He makes a good point. When we talk about inequality, we draw on research about things like how poverty affects children’s brains, generational poverty, concentrated poverty within neighborhoods and the effect of poverty-related stress on decision-making. What would happen if we “flipped” our focus and instead scrutinized those living in wealth? It’s a powerful line of inquiry, as Dreier notes:
Few social scientists, foundation staffers, or policy-makers [are] asking, What about the consequences of living in areas of concentrated wealth? Who studies the lives of people in our wealthiest communities like San Marino, Bel Air, Greenwich, Lake Forest, and Bloomfield Hills, where the 1 percent (or, more accurately, the .01 percent) live? Why don’t foundations fund more research about the overlapping networks of corporate board members and the decisions made by top executives that have devastating impacts on the entire society, including middle-class and low-income people and their communities? Why don’t more social scientists explore the “culture of the rich” to learn how their daily lives and routines make most (though not all) of them immune to understanding (or caring about) the consequences of their corporate decisions on the lives of the poor and middle class?”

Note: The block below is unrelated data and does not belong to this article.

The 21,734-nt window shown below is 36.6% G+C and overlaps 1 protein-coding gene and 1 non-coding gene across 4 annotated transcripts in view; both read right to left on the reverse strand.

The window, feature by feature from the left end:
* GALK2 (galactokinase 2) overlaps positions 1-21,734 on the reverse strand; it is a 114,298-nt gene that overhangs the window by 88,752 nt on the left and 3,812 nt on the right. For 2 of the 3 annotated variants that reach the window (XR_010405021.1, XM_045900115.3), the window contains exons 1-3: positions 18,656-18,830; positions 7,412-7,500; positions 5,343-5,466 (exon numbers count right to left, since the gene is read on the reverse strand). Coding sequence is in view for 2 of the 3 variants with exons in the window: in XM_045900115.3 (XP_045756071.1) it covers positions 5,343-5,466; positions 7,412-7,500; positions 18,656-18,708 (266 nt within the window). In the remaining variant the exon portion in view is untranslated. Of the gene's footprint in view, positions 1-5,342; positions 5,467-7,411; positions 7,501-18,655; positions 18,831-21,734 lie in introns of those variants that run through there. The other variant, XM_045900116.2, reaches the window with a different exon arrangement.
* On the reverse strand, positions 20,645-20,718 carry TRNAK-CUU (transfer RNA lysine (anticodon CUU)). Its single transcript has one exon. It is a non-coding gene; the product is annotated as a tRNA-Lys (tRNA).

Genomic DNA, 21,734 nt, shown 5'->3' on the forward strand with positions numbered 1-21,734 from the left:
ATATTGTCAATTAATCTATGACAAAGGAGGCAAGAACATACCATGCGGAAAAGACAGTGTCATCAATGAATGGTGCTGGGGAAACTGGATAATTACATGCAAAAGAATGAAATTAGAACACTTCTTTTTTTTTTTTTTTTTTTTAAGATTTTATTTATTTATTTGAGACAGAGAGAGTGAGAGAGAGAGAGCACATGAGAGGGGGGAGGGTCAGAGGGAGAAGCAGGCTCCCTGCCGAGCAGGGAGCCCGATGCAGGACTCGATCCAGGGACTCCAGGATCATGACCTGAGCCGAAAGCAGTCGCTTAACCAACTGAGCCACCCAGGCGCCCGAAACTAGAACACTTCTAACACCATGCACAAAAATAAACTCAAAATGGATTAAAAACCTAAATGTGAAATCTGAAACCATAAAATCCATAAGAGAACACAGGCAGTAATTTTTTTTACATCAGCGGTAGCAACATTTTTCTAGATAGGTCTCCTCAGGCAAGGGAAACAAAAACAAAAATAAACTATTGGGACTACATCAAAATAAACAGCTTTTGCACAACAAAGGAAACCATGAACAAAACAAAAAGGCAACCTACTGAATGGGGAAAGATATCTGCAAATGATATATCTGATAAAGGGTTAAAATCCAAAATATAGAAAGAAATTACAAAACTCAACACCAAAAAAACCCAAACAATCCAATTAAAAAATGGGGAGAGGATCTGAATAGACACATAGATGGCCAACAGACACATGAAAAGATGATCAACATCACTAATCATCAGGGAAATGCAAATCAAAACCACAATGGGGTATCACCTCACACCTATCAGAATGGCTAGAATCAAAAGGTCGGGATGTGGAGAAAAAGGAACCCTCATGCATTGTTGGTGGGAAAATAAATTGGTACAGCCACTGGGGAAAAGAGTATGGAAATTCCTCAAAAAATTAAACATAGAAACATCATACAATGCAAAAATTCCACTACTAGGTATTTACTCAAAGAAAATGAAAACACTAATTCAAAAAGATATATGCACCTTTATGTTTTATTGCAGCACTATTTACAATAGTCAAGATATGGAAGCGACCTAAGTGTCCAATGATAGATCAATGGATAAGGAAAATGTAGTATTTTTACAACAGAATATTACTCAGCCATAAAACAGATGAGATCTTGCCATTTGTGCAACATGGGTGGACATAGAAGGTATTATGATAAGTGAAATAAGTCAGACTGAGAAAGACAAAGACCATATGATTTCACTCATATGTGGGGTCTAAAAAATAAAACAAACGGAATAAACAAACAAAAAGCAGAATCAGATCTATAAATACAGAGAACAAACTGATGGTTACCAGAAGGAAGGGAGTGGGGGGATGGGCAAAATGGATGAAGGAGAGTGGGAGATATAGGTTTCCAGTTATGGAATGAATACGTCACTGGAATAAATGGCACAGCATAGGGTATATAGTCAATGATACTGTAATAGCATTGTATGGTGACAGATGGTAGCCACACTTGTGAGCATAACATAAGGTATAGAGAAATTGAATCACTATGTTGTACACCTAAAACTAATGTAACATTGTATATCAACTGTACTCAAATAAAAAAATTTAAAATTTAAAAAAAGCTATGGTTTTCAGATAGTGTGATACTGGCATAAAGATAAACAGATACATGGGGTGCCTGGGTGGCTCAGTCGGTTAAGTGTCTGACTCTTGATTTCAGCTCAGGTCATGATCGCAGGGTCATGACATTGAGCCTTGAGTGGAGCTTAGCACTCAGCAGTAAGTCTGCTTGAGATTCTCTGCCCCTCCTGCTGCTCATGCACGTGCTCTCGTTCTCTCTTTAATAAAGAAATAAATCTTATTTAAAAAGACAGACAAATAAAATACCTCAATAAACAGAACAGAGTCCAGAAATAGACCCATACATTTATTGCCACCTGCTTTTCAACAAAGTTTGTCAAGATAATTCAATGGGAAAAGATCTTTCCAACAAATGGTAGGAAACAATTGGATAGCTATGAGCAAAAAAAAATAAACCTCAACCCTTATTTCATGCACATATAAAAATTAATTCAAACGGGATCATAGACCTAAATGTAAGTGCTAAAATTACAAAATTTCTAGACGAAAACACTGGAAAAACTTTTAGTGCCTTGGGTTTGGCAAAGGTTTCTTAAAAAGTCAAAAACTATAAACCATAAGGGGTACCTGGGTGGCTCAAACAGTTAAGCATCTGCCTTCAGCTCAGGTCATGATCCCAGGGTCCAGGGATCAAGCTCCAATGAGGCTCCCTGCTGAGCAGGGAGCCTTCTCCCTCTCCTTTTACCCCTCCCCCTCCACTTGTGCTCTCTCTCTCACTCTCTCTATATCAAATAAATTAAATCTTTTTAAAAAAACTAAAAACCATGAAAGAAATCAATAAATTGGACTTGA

When we talk about inequality, we often spend lots of time considering poor people’s attitudes and behaviors, from whether they get married to how they talk to their kids. We’re less likely to stop and look at how the rich are different. But extremely wealthy people play a huge role in increasing inequality. With their heavy political clout, they help shape government economic policies, supporting very different positions from those of average Americans. From their perches on corporate boards and compensation committees they also give direct raises to their fellow oligarchs.
The studies listed in the piece explore things like the empathy deficit found in higher socioeconomic classes and the tenacious belief among the wealthy that hard work leads to success, while the poor are much less likely to say we live in a meritocracy.
We could use more research like this, along with more exposure of how such behaviors drive policy. Maybe philanthropic organizations and think tanks will start funding more studies of the wealth effect, as opposed to focusing mainly on “impoverished populations” in isolation. Heck, maybe someday we’ll see “wealth studies” programs in universities.
Sure, being the subject of rigorous research into the behaviors of the wealthy could get uncomfortable for the privileged. Power brokers in every community are accustomed to operating without scientific scrutiny of their behavior or the consequences of their actions or inaction.
But it could also open up a whole new perspective on what (and who) really needs changing in an increasingly unequal world.